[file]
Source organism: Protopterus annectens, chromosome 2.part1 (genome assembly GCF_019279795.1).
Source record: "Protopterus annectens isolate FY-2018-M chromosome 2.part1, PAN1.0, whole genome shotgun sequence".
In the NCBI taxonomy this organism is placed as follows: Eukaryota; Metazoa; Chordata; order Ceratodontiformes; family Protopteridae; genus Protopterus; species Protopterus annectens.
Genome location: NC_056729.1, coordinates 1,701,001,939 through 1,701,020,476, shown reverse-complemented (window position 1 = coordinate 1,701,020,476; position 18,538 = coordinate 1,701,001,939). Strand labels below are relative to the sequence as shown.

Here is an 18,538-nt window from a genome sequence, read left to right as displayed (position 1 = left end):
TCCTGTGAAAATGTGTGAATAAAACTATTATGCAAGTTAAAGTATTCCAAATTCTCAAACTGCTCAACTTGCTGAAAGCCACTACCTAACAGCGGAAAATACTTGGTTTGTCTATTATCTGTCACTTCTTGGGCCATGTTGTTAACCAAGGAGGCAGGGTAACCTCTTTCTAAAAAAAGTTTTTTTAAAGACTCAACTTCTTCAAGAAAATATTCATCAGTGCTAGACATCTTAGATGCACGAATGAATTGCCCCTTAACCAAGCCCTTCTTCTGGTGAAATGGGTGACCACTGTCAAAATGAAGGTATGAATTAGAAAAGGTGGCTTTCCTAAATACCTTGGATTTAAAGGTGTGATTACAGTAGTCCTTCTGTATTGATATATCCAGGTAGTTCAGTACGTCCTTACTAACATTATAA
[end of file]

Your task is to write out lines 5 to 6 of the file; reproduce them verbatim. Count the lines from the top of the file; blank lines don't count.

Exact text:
Here is an 18,538-nt window from a genome sequence, read left to right as displayed (position 1 = left end):
TCCTGTGAAAATGTGTGAATAAAACTATTATGCAAGTTAAAGTATTCCAAATTCTCAAACTGCTCAACTTGCTGAAAGCCACTACCTAACAGCGGAAAATACTTGGTTTGTCTATTATCTGTCACTTCTTGGGCCATGTTGTTAACCAAGGAGGCAGGGTAACCTCTTTCTAAAAAAAGTTTTTTTAAAGACTCAACTTCTTCAAGAAAATATTCATCAGTGCTAGACATCTTAGATGCACGAATGAATTGCCCCTTAACCAAGCCCTTCTTCTGGTGAAATGGGTGACCACTGTCAAAATGAAGGTATGAATTAGAAAAGGTGGCTTTCCTAAATACCTTGGATTTAAAGGTGTGATTACAGTAGTCCTTCTGTATTGATATATCCAGGTAGTTCAGTACGTCCTTACTAACATTATAA